It wasn’t broken last year, when no player received enough votes from the Baseball Writers’ Association of America to win election to the Hall of Fame.
And it sure wasn’t broken this year, when the BBWAA — in results announced Wednesday — elected three players for the first time since 1999, and very nearly a fourth. (Greg Maddux, Tom Glavine and Frank Thomas made it. Craig Biggio missed by two votes.)
Does the system need to be tweaked? Yes. Are voters continuing to struggle with how to confront the steroid era? Absolutely.
But guess what?
Any voting body — be it Congress or the College of Cardinals — would be similarly divided over the PED issue.
Believe it or not, we’re all adults in the BBWAA. We don’t need the Hall of Fame to give us more specific guidelines on how to vote. As long as candidates can remain on the ballot 15 years — and then receive another hearing from the Veterans Committee — they’re going to get a fair shake.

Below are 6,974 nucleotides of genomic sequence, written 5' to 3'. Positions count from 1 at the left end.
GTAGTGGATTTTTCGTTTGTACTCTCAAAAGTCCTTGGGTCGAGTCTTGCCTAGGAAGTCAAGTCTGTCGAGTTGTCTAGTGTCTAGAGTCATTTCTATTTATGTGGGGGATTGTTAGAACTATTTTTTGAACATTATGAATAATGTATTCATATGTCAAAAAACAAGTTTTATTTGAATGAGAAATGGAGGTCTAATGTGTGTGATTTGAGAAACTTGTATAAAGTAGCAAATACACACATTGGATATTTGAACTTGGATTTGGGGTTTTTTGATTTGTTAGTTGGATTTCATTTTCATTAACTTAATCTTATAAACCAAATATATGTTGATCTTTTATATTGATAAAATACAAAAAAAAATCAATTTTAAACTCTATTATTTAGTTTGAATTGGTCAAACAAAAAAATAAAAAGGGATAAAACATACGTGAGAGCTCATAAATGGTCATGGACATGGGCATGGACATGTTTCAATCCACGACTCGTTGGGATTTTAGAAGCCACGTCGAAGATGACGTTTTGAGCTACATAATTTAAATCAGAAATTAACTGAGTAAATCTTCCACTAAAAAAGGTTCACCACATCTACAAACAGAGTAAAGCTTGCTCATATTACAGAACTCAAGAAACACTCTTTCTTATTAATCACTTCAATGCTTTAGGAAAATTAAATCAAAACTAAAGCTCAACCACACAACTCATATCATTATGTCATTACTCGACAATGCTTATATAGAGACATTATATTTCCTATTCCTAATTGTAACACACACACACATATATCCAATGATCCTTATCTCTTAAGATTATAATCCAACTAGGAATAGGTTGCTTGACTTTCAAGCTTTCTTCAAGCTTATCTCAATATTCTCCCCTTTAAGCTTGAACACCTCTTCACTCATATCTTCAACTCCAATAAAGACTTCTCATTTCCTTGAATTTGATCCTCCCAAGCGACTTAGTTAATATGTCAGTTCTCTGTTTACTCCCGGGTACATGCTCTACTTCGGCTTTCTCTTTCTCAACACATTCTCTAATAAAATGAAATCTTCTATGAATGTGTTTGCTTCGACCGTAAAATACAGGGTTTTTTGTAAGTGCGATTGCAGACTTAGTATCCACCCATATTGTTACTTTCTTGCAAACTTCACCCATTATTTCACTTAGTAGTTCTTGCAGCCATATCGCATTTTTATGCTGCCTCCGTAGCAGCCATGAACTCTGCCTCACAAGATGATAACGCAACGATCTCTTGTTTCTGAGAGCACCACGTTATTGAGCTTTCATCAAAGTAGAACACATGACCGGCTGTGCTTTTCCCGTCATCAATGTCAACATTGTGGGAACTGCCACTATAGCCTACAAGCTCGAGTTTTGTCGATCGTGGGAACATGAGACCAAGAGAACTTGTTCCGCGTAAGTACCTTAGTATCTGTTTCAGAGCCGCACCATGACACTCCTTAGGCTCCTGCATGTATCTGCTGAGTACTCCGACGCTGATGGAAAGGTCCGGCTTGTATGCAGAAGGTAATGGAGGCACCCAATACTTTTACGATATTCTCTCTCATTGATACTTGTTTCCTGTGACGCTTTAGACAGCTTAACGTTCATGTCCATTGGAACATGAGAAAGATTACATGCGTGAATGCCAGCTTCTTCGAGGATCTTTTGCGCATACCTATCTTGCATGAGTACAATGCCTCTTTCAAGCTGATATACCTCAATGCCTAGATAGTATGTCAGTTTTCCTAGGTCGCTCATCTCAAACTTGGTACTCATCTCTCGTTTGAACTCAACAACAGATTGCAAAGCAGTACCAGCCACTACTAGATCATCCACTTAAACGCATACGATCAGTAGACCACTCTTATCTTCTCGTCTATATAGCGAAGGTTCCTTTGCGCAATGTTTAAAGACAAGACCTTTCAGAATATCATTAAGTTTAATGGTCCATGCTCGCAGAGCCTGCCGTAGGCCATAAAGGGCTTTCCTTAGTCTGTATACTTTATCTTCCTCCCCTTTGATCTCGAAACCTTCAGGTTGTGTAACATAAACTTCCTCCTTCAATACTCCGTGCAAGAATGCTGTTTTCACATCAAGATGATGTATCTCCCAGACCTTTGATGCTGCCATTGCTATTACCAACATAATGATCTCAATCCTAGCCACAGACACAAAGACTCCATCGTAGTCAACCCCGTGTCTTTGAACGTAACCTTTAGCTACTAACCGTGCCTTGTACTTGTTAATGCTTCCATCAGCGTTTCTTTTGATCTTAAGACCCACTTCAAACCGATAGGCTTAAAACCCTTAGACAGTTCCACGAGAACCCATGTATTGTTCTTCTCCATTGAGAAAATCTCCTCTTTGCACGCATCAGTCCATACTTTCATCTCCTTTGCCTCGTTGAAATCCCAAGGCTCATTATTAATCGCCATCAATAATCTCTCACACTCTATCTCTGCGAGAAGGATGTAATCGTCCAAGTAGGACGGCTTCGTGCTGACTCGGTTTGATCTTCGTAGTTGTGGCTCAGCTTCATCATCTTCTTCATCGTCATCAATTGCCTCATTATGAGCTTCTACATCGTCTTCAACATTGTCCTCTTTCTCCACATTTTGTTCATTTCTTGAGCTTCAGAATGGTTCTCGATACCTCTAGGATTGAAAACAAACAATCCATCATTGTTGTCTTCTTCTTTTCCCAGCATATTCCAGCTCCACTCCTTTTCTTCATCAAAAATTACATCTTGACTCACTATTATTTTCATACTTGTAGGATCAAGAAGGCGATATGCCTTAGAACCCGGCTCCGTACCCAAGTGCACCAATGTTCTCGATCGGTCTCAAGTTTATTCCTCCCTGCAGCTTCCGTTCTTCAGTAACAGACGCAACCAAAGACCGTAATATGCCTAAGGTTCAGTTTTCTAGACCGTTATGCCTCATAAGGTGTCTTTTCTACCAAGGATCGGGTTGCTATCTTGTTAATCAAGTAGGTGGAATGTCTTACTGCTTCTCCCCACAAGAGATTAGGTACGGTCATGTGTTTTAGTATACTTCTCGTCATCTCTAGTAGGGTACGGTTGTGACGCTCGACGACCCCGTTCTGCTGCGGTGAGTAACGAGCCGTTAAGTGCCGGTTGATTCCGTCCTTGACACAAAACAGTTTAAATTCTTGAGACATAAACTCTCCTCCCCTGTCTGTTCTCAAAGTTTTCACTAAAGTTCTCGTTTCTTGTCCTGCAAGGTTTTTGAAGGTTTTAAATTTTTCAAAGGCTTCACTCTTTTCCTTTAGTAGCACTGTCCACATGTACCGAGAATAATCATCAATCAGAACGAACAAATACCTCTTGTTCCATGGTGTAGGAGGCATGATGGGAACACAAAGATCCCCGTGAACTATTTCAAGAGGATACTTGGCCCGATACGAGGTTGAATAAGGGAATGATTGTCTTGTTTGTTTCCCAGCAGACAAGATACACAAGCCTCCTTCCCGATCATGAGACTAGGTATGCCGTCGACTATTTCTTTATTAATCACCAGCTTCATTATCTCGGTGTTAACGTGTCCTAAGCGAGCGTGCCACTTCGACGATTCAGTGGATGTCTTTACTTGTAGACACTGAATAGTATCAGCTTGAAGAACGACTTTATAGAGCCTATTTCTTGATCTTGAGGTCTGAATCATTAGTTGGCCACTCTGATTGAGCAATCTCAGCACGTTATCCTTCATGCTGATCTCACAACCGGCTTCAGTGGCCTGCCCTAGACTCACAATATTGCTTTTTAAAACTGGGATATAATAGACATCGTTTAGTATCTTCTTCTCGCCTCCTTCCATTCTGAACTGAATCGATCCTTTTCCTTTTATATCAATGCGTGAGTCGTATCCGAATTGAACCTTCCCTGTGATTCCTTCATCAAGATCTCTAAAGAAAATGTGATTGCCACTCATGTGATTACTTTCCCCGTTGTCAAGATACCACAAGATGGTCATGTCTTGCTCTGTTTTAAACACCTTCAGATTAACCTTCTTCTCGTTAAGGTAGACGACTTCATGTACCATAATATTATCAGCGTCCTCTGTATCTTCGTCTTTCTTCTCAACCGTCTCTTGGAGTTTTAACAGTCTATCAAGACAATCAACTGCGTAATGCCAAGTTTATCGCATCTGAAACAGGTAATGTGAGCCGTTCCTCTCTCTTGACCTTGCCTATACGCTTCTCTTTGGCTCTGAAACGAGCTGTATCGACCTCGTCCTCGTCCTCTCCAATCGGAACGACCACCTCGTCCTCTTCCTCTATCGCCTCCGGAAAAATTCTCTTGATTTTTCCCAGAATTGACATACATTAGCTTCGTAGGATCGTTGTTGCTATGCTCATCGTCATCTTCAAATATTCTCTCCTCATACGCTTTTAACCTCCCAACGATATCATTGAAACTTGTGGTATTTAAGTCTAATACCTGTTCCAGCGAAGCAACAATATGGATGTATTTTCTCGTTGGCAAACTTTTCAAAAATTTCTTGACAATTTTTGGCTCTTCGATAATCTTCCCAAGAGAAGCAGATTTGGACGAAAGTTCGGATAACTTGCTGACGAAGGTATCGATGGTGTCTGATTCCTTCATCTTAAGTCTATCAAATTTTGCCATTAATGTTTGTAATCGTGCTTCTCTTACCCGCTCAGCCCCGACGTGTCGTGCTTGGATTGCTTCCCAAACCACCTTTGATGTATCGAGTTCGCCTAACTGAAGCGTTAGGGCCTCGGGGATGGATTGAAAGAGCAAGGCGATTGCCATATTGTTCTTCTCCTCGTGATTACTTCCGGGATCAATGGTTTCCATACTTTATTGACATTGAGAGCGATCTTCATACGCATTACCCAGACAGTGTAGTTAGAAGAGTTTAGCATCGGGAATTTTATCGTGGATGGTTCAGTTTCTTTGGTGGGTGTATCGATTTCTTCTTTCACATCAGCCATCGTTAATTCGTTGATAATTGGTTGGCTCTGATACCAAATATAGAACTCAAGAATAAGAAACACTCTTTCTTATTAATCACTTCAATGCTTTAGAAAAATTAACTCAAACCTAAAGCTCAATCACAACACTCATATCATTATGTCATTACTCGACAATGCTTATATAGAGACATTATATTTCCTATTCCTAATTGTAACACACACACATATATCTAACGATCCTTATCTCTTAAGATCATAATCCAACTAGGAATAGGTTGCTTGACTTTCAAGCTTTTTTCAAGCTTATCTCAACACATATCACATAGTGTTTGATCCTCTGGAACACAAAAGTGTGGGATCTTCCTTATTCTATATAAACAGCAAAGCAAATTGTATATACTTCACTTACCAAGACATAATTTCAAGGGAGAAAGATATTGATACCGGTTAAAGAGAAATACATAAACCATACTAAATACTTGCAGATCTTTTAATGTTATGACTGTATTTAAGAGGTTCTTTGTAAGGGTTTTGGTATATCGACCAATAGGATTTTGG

That said, the ballot is so crowded — and will remain so crowded — that the restriction on voting for only 10 candidates needs to be changed. And while the BBWAA currently plans to focus solely on that issue, we should not stop there.
Let’s clean up the voting body and remove those who are not actively covering the game. Let’s reduce the 10-year membership requirement to five to allow newer writers to vote sooner. Let’s require every ballot to be made public, stop being static, and make every reform necessary to ensure the best possible vote.
The 10-man limit clearly is a problem — and not a short-term problem, either, considering some of the players who will become eligible for the Hall in the next several years:
2015: Randy Johnson, Pedro Martinez, Gary Sheffield, John Smoltz.
2016: Ken Griffey Jr., Trevor Hoffman.
2017: Vladimir Guerrero, Jorge Posada, Manny Ramirez, Ivan Rodriguez.
2018: Chipper Jones, Jim Thome, Omar Vizquel.
2019: Roy Halladay, Todd Helton, Andy Pettitte, Mariano Rivera.